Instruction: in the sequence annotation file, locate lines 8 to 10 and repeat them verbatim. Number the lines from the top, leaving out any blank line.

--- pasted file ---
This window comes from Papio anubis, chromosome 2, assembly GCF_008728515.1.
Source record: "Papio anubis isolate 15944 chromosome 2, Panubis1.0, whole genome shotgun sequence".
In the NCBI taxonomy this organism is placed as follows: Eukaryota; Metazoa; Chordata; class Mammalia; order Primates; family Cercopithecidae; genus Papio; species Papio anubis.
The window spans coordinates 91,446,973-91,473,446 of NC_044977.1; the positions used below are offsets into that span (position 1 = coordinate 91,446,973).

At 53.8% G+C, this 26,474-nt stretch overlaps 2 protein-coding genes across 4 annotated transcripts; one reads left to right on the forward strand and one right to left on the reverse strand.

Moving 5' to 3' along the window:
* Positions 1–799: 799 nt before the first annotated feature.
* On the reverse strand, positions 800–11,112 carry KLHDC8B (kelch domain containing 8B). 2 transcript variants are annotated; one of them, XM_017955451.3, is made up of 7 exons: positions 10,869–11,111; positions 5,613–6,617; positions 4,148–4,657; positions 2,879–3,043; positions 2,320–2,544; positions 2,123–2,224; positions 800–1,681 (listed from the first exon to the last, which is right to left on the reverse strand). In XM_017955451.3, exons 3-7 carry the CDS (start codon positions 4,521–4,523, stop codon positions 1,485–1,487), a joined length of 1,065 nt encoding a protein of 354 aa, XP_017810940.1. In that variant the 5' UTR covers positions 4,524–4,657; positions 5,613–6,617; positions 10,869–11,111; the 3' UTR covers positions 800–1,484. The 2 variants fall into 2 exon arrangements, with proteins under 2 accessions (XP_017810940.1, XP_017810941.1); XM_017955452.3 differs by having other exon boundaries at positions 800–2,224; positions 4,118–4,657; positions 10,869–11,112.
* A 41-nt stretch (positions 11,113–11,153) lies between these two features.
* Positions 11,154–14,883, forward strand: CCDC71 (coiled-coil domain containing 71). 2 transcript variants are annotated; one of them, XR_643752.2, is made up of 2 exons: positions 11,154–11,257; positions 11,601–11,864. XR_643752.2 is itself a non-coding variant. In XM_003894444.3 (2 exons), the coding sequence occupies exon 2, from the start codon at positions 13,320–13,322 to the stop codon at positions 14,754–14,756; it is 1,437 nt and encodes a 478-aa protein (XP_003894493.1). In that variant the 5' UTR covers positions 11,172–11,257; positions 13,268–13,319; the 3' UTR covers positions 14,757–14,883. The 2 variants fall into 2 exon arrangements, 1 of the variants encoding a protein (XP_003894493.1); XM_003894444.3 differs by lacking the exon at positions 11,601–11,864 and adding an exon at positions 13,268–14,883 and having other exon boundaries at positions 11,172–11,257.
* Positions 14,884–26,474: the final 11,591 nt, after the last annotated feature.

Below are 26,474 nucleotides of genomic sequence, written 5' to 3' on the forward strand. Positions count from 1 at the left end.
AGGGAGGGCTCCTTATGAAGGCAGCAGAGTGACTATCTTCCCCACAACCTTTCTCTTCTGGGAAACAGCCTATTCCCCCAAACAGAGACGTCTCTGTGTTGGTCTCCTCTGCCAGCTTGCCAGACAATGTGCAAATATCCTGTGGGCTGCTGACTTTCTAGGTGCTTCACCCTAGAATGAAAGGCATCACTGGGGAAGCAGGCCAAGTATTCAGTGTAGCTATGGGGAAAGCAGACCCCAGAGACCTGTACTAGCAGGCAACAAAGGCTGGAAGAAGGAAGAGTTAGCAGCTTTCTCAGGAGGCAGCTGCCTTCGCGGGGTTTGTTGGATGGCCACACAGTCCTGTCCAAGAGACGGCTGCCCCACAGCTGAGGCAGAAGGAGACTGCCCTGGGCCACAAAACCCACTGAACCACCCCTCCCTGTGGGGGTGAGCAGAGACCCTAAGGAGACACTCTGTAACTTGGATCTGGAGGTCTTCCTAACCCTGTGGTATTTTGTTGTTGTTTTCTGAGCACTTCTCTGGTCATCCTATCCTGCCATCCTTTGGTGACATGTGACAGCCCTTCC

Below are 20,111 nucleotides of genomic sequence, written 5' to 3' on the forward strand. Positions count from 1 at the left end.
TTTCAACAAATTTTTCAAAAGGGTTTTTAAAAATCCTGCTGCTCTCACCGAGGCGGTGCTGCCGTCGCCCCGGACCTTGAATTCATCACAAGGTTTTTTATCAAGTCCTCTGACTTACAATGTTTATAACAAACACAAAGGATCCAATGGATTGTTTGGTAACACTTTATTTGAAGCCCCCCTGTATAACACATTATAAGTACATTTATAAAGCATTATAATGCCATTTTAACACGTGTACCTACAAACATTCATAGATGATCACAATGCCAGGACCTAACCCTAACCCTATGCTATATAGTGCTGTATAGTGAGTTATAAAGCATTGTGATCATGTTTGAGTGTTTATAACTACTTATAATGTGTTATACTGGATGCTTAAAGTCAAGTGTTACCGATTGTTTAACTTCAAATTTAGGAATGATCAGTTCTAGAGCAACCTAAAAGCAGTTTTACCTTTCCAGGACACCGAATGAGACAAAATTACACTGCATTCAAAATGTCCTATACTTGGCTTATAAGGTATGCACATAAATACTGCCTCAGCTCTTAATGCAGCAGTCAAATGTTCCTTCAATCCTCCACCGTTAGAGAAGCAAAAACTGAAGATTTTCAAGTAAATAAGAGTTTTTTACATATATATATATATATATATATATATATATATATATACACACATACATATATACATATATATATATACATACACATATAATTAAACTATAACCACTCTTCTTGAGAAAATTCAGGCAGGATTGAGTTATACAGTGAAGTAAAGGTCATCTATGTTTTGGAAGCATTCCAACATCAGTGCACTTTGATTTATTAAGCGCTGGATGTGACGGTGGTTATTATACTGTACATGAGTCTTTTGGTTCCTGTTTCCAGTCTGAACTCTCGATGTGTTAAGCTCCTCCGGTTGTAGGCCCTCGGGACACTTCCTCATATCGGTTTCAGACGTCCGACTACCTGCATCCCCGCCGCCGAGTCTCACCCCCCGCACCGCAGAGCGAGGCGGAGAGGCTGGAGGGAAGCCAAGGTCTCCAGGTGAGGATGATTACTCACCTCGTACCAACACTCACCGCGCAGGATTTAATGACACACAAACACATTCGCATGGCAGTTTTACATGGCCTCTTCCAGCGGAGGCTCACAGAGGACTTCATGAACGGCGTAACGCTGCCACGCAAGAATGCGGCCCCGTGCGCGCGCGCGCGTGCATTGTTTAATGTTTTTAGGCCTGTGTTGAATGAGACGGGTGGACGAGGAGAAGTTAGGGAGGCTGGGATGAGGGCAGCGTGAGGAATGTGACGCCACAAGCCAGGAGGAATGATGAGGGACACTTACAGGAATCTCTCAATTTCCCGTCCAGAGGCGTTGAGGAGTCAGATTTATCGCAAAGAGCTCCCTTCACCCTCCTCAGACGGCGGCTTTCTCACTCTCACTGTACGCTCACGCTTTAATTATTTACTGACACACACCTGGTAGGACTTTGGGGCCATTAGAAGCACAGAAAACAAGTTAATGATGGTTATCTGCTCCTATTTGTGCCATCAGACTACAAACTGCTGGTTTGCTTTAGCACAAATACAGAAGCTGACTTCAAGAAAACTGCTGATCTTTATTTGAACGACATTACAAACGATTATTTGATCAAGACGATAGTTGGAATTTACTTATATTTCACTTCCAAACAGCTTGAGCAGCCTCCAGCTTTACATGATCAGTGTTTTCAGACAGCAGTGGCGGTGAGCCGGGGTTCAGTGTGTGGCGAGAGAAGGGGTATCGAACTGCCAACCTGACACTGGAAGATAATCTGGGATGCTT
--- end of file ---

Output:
* On the reverse strand, positions 800–11,112 carry KLHDC8B (kelch domain containing 8B). 2 transcript variants are annotated; one of them, XM_017955451.3, is made up of 7 exons: positions 10,869–11,111; positions 5,613–6,617; positions 4,148–4,657; positions 2,879–3,043; positions 2,320–2,544; positions 2,123–2,224; positions 800–1,681 (listed from the first exon to the last, which is right to left on the reverse strand). In XM_017955451.3, exons 3-7 carry the CDS (start codon positions 4,521–4,523, stop codon positions 1,485–1,487), a joined length of 1,065 nt encoding a protein of 354 aa, XP_017810940.1. In that variant the 5' UTR covers positions 4,524–4,657; positions 5,613–6,617; positions 10,869–11,111; the 3' UTR covers positions 800–1,484. The 2 variants fall into 2 exon arrangements, with proteins under 2 accessions (XP_017810940.1, XP_017810941.1); XM_017955452.3 differs by having other exon boundaries at positions 800–2,224; positions 4,118–4,657; positions 10,869–11,112.
* A 41-nt stretch (positions 11,113–11,153) lies between these two features.
* Positions 11,154–14,883, forward strand: CCDC71 (coiled-coil domain containing 71). 2 transcript variants are annotated; one of them, XR_643752.2, is made up of 2 exons: positions 11,154–11,257; positions 11,601–11,864. XR_643752.2 is itself a non-coding variant. In XM_003894444.3 (2 exons), the coding sequence occupies exon 2, from the start codon at positions 13,320–13,322 to the stop codon at positions 14,754–14,756; it is 1,437 nt and encodes a 478-aa protein (XP_003894493.1). In that variant the 5' UTR covers positions 11,172–11,257; positions 13,268–13,319; the 3' UTR covers positions 14,757–14,883. The 2 variants fall into 2 exon arrangements, 1 of the variants encoding a protein (XP_003894493.1); XM_003894444.3 differs by lacking the exon at positions 11,601–11,864 and adding an exon at positions 13,268–14,883 and having other exon boundaries at positions 11,172–11,257.